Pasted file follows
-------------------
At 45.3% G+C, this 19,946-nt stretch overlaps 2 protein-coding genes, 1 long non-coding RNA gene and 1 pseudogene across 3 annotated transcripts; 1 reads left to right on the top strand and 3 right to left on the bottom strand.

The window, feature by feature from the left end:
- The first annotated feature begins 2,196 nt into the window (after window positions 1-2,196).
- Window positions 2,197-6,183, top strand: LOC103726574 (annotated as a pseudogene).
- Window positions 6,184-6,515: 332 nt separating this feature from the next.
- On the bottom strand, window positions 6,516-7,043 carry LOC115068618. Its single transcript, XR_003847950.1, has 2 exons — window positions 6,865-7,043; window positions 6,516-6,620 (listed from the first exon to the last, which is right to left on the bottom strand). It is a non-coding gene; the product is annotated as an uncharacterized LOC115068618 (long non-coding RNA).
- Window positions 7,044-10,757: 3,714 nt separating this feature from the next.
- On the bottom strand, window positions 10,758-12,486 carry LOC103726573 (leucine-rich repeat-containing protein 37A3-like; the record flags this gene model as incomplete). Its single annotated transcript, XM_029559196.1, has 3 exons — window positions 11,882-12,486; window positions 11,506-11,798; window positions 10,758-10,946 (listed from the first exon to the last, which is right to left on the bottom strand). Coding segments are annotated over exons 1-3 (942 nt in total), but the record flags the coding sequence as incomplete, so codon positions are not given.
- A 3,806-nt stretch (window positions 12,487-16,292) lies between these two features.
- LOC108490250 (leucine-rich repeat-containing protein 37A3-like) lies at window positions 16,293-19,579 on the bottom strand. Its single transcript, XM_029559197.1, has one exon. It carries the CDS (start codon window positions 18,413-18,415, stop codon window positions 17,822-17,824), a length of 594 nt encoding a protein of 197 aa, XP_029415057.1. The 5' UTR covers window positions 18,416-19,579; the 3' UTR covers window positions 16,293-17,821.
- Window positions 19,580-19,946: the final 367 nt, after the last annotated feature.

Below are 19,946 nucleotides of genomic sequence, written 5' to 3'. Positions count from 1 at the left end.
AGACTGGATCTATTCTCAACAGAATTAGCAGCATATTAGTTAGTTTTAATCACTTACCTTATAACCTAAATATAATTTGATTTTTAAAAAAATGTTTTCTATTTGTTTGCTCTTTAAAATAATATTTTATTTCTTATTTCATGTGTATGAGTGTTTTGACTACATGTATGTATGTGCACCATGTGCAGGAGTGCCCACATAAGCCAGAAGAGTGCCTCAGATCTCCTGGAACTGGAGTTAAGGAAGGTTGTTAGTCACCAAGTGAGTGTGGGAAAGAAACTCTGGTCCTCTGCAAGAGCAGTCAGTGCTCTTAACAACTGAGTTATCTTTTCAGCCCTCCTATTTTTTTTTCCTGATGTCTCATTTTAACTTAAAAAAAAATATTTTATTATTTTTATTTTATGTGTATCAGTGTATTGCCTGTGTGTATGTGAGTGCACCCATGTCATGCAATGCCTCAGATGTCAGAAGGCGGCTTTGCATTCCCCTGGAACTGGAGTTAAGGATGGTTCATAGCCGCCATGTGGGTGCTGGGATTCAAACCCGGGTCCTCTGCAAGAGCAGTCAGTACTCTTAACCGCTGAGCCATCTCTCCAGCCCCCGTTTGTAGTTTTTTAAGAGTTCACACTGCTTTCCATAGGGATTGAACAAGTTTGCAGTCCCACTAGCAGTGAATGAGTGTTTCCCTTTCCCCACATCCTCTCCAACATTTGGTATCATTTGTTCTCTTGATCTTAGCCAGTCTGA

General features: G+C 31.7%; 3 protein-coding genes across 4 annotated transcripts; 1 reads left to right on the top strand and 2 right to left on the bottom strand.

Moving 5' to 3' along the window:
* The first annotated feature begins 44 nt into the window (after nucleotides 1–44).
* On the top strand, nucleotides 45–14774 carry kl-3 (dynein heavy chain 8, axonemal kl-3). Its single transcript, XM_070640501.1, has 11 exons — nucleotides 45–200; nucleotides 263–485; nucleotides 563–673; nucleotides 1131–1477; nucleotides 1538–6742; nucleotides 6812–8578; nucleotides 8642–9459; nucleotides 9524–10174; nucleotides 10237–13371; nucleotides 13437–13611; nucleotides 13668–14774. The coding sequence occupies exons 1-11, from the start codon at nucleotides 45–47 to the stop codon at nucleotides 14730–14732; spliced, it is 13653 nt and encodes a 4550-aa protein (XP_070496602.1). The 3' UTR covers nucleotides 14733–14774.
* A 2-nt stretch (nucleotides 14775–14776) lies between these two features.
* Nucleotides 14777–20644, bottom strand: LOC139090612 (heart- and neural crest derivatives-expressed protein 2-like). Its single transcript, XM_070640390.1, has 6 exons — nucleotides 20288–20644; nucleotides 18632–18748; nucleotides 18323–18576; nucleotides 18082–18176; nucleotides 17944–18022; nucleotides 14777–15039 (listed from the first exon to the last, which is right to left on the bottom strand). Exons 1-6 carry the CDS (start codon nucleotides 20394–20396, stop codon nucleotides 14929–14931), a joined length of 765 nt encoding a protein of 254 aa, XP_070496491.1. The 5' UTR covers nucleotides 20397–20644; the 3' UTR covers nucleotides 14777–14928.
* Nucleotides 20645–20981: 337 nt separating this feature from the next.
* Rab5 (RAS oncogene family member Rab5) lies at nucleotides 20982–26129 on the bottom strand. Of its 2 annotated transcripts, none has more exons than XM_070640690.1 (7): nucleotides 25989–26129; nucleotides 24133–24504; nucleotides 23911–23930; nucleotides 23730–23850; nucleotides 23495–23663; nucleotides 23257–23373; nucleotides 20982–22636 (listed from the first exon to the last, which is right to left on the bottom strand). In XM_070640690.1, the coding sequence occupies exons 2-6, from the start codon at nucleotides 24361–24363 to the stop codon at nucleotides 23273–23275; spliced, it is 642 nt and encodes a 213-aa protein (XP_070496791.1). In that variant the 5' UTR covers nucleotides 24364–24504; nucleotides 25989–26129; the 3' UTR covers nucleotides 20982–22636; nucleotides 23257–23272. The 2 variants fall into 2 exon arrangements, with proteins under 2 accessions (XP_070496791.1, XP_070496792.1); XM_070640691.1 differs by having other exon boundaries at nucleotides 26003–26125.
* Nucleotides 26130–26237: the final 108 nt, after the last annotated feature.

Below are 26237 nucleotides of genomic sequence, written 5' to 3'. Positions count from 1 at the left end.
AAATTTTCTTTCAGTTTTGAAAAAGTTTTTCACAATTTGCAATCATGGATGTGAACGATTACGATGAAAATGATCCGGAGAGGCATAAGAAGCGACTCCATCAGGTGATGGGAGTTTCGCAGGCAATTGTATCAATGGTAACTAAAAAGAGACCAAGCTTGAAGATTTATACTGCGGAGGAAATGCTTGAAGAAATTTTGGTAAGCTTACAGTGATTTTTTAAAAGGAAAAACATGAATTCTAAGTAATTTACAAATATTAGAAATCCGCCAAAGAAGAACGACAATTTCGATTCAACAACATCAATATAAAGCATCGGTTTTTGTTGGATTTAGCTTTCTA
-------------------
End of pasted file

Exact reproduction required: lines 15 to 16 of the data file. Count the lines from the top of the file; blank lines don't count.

Moving 5' to 3' along the window:
* The first annotated feature begins 44 nt into the window (after nucleotides 1–44).